The Battle of the Crater and Reconstruction Memory

crater lovellToday I read a very thoughtful post by John Rudy at his Interpreting the Civil War blog. He added his voice to the recent chorus of posts on the challenges and importance of properly commemorating the final two years of the Civil War. I agree with much of what he has to say.

But the war after Gettysburg morphs into that long, bloody, messy slog across Virginia or Tennessee and Georgia. It changes from prisoner exchanges into prison camps and the bloodiest ground on the American continent. Politics gets ugly, as Peace Democrats make a true, concerted effort (and nearly succeed) at unseating one of modern America’s most beloved historical figures. Battles become racialized, as men are massacred in battle not simply because of the color of their uniforms, but because of the color of their skin. The war gets ugly.

I’ve expressed optimism from the beginning and continue to hold out hope for the final two years, though I agree with John that it is going to be a challenge. This is, indeed, not your grandfather’s Civil War, but as Brooks Simpson rightfully notes, that does not mean that we should declare victory. I’ve noted multiple times, for example, that we need to reign in our embrace of an emancipationist narrative that is much too reductionist. I see it all the time here in Boston. You would think that everyone was an abolitionist, though the monuments in and around the city tell a slightly different story.

I am already beginning to think about what I am going to say next summer in my keynote address to mark the 150th anniversary of the battle of the Crater. The scope of the battle offers a unique opportunity to begin to talk about the challenges of Reconstruction, which as I suggested the other day, is likely to get short thrift in our sesquicentennial.

There is no grand narrative that can be applied to this battle without losing sight of salient aspects of the story. Confederates and the white population of Petersburg and much of the rest of the Confederacy understood the significance of the battle and the presence of black Union soldiers. Black Union soldiers embraced the fight as another demonstration of their fitness for citizenship, while their white comrades and much of the rest of the country remained ambivalent, if not opposed, to civic equality even as they embraced the necessity of emancipation.  The fight at the Crater anticipates competing, if not contradictory, visions of what a reconstructed Union might look like. It is, as John Rudy, describes it: ugly.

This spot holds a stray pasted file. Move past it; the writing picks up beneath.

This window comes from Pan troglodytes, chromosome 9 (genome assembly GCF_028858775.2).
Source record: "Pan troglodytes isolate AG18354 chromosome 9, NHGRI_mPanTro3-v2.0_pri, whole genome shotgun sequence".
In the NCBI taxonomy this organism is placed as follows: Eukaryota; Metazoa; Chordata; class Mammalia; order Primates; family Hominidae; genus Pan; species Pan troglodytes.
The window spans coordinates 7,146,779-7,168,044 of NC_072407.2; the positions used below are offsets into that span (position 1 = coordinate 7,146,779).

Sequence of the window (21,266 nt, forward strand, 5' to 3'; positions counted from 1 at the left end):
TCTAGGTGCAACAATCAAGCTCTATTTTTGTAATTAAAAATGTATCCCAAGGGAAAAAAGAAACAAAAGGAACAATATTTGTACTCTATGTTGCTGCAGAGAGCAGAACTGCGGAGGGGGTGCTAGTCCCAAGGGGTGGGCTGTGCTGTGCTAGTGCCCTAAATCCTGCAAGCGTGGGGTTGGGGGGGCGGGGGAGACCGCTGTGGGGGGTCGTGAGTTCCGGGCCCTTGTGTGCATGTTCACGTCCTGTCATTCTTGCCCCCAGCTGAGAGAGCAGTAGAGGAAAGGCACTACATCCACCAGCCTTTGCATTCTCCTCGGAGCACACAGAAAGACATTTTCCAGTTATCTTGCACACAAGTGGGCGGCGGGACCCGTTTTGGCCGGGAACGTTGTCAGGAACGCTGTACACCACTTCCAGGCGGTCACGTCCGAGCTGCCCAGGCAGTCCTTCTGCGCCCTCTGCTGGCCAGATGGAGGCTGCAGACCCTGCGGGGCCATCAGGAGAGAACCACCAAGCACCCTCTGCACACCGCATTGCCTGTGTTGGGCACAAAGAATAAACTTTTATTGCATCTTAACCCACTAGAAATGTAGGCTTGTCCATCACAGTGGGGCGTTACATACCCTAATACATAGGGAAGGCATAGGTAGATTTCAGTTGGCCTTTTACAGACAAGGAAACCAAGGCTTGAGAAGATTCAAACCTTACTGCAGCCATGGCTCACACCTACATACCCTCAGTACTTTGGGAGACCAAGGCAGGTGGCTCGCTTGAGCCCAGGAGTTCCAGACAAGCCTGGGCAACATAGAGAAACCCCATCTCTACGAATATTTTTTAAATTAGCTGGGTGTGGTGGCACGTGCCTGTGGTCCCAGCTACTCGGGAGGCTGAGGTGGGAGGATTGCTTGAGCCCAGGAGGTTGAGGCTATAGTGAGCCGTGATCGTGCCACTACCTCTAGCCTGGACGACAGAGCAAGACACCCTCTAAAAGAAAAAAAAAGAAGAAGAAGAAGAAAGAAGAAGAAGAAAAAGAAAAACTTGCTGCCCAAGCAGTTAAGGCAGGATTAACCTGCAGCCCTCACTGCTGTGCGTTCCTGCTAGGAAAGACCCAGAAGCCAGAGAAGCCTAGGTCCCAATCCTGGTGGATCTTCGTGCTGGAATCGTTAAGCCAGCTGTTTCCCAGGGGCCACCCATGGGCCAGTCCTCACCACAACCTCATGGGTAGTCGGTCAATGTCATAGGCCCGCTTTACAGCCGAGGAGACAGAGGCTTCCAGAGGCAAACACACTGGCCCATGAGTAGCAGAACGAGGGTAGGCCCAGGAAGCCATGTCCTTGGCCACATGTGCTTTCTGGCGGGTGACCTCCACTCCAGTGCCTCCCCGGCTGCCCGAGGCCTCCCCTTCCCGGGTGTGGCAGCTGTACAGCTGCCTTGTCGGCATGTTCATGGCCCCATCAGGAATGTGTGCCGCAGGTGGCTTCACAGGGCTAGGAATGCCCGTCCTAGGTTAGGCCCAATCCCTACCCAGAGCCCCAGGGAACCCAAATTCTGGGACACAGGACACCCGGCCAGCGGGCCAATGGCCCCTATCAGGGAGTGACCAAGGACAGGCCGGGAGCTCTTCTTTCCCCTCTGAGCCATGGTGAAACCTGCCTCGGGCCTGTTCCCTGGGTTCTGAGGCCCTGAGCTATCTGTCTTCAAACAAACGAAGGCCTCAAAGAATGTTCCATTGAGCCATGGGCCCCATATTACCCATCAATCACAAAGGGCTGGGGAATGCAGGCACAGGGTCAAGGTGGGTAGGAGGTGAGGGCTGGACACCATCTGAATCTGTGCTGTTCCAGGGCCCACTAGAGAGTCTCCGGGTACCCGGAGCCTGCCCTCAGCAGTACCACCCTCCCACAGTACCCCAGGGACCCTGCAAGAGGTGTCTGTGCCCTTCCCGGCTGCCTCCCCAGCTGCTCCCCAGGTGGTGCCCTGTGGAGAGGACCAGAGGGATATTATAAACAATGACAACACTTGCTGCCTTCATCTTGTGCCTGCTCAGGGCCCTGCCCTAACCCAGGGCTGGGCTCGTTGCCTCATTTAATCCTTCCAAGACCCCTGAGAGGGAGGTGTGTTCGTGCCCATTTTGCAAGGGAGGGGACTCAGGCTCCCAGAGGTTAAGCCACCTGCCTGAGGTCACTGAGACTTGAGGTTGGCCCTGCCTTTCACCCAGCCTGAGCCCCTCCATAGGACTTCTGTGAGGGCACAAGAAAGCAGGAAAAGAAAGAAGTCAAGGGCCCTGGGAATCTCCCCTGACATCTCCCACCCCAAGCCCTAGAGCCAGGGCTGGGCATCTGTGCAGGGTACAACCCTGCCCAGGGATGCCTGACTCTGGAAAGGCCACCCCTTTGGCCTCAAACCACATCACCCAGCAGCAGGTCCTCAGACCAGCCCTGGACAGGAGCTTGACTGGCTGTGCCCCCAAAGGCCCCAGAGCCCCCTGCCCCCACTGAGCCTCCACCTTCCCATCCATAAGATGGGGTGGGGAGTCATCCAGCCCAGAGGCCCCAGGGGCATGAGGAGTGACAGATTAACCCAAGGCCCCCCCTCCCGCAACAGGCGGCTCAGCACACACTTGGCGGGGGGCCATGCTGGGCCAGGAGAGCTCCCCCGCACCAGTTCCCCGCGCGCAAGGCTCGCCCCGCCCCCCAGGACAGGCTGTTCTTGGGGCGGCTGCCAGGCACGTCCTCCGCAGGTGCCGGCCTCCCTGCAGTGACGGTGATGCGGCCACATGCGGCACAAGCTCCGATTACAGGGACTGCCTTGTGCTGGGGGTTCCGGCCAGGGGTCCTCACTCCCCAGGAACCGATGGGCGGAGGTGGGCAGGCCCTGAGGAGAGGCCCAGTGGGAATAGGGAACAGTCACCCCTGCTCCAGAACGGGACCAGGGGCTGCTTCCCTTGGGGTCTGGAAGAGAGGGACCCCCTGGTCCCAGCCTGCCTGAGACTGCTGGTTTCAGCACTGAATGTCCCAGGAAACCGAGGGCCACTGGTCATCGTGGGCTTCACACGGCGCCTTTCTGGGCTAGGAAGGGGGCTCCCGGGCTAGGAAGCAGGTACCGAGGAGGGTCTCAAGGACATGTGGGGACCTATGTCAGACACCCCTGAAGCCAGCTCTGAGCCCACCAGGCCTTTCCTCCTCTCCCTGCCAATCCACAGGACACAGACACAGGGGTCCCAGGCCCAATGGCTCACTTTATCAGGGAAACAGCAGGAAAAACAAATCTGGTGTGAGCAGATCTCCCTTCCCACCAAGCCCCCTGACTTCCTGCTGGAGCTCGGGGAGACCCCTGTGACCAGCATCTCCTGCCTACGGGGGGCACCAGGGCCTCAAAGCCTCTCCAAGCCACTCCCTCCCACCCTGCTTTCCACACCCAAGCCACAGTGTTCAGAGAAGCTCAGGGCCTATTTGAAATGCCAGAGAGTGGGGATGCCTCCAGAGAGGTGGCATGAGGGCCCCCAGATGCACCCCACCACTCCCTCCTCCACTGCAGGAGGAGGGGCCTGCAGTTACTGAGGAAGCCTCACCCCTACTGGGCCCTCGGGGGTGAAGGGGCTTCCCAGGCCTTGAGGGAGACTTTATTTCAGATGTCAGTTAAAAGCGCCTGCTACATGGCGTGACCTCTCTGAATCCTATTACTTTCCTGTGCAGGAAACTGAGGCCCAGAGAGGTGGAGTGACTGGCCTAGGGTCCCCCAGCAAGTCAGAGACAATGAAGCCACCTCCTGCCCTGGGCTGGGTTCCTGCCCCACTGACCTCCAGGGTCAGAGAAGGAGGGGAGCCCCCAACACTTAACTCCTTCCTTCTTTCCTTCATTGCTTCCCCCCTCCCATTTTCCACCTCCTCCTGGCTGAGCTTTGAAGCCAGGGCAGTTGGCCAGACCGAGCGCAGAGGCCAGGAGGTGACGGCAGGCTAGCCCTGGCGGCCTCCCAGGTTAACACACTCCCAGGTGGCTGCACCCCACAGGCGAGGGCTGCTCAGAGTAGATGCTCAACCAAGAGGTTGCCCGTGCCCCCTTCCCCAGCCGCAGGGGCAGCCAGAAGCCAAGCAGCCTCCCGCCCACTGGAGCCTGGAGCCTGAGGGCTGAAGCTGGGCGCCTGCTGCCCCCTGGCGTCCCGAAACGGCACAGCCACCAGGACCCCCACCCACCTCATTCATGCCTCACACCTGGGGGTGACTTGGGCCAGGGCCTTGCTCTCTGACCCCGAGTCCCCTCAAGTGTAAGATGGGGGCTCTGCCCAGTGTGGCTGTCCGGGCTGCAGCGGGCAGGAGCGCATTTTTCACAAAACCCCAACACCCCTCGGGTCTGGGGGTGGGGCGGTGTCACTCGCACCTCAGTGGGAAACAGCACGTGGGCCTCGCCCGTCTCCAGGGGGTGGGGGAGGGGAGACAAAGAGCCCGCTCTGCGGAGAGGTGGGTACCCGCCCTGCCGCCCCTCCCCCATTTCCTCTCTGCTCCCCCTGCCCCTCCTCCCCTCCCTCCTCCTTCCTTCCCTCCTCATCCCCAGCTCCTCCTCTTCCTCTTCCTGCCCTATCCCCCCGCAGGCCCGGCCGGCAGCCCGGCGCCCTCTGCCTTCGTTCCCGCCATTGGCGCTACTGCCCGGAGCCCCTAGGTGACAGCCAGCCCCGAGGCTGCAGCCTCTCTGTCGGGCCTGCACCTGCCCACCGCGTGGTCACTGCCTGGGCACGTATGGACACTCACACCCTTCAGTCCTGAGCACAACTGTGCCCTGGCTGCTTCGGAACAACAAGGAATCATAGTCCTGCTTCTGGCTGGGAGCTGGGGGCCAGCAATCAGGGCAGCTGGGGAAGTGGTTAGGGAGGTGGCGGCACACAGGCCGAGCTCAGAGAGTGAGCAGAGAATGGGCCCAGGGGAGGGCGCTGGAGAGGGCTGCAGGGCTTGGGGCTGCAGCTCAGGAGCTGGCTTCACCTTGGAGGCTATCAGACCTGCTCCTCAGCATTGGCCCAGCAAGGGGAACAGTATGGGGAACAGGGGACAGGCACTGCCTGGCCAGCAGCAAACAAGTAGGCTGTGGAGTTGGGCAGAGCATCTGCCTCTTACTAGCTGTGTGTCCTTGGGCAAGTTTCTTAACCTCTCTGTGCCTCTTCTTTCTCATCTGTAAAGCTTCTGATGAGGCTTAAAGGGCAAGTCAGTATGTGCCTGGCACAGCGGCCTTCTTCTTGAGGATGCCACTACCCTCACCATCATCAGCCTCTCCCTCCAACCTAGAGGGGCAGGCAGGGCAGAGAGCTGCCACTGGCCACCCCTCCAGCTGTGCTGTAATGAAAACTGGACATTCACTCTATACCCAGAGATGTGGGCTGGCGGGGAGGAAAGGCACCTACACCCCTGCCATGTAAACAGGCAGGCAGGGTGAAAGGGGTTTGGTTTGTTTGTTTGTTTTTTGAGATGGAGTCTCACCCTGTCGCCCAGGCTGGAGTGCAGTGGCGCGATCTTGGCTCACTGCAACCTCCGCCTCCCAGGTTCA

The Crater is but one example of ways that we can use the final two years of the war to engage students and the general public around some of the toughest and most divisive questions that the Civil War forced on the American public. Americans ought to feel justified in celebrating the end of slavery and emancipation, but it is my hope that educators and historians will make room for deeper understanding that may not admit of any clear answers or resolution.

Searching for Black Confederates: The Civil War’s Most Persistent Myth

“Levin’s study is the first of its kind to blueprint and then debunk the mythology of enslaved African Americans who allegedly served voluntarily in behalf of the Confederacy.”–Journal of Southern History

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9 comments… add one
  • Mary Ellen Maatman Aug 5, 2013 @ 12:34

    Regarding Forester’s comment: When I was researching the debates over Alabama’s 1901 Constitution, one of the disfranchisement devices under discussion was based on whether an applicant for voting registration had served in the Civil War. Most of the white delegates who were veterans favored this device in the belief that blacks had not served in the war (note to the believers in “Black Confederates”–they acknowledged they had “camp servants,” but clearly distinguished those from soldiers). One delegate, Thomas Goode Jones, corrected them by recalling that he “fought against” USCTs in 1864 (with no mention of “Black Confederates” 😉 ). My point is that the mass amnesia began early.

  • Forester Aug 1, 2013 @ 13:30

    People just need to know that blacks fought there, period. “North and South” omited USCTs in their Petersburg scene, as did “Cold Mountain.” Since most folks get their history from movies, they’re oblivious.